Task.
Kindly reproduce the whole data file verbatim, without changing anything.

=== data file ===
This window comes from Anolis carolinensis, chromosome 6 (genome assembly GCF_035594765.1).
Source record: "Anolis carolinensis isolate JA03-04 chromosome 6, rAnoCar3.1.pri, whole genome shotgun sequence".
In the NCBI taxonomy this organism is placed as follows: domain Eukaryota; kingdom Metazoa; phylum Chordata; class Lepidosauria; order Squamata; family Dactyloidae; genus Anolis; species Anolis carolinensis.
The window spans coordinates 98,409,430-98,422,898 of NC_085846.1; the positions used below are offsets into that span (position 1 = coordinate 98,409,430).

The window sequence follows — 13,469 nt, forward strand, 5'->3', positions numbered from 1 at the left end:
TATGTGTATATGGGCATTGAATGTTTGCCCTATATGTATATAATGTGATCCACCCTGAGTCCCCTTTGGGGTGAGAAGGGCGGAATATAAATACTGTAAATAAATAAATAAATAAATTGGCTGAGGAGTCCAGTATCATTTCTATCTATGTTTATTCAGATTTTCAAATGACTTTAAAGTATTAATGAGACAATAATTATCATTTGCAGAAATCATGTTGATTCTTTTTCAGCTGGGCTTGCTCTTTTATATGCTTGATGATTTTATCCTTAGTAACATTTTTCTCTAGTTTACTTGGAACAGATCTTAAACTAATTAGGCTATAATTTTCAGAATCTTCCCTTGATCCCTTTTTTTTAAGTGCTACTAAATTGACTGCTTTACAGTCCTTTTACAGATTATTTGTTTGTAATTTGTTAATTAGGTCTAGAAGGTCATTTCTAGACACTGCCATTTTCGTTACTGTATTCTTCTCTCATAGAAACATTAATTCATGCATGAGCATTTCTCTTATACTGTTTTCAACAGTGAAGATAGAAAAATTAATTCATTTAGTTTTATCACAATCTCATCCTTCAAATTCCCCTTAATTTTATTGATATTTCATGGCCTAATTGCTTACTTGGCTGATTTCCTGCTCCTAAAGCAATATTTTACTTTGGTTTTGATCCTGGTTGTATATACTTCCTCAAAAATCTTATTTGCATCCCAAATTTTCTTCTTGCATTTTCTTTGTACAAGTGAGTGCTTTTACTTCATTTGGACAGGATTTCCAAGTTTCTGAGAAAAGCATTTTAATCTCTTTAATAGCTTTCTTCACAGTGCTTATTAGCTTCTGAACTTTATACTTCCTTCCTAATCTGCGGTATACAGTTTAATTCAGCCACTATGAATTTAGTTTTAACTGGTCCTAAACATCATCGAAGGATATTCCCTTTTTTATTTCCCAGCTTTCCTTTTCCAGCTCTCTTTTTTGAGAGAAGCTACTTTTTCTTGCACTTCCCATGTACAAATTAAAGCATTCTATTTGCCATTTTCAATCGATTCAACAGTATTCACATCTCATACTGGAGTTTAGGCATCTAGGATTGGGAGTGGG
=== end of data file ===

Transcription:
This window comes from Anolis carolinensis, chromosome 6 (genome assembly GCF_035594765.1).
Source record: "Anolis carolinensis isolate JA03-04 chromosome 6, rAnoCar3.1.pri, whole genome shotgun sequence".
In the NCBI taxonomy this organism is placed as follows: domain Eukaryota; kingdom Metazoa; phylum Chordata; class Lepidosauria; order Squamata; family Dactyloidae; genus Anolis; species Anolis carolinensis.
The window spans coordinates 98,409,430-98,422,898 of NC_085846.1; the positions used below are offsets into that span (position 1 = coordinate 98,409,430).

The window sequence follows — 13,469 nt, forward strand, 5'->3', positions numbered from 1 at the left end:
TATGTGTATATGGGCATTGAATGTTTGCCCTATATGTATATAATGTGATCCACCCTGAGTCCCCTTTGGGGTGAGAAGGGCGGAATATAAATACTGTAAATAAATAAATAAATAAATTGGCTGAGGAGTCCAGTATCATTTCTATCTATGTTTATTCAGATTTTCAAATGACTTTAAAGTATTAATGAGACAATAATTATCATTTGCAGAAATCATGTTGATTCTTTTTCAGCTGGGCTTGCTCTTTTATATGCTTGATGATTTTATCCTTAGTAACATTTTTCTCTAGTTTACTTGGAACAGATCTTAAACTAATTAGGCTATAATTTTCAGAATCTTCCCTTGATCCCTTTTTTTTAAGTGCTACTAAATTGACTGCTTTACAGTCCTTTTACAGATTATTTGTTTGTAATTTGTTAATTAGGTCTAGAAGGTCATTTCTAGACACTGCCATTTTCGTTACTGTATTCTTCTCTCATAGAAACATTAATTCATGCATGAGCATTTCTCTTATACTGTTTTCAACAGTGAAGATAGAAAAATTAATTCATTTAGTTTTATCACAATCTCATCCTTCAAATTCCCCTTAATTTTATTGATATTTCATGGCCTAATTGCTTACTTGGCTGATTTCCTGCTCCTAAAGCAATATTTTACTTTGGTTTTGATCCTGGTTGTATATACTTCCTCAAAAATCTTATTTGCATCCCAAATTTTCTTCTTGCATTTTCTTTGTACAAGTGAGTGCTTTTACTTCATTTGGACAGGATTTCCAAGTTTCTGAGAAAAGCATTTTAATCTCTTTAATAGCTTTCTTCACAGTGCTTATTAGCTTCTGAACTTTATACTTCCTTCCTAATCTGCGGTATACAGTTTAATTCAGCCACTATGAATTTAGTTTTAACTGGTCCTAAACATCATCGAAGGATATTCCCTTTTTTATTTCCCAGCTTTCCTTTTCCAGCTCTCTTTTTTGAGAGAAGCTACTTTTTCTTGCACTTCCCATGTACAAATTAAAGCATTCTATTTGCCATTTTCAATCGATTCAACAGTATTCACATCTCATACTGGAGTTTAGGCATCTAGGATTGGGAGTGGG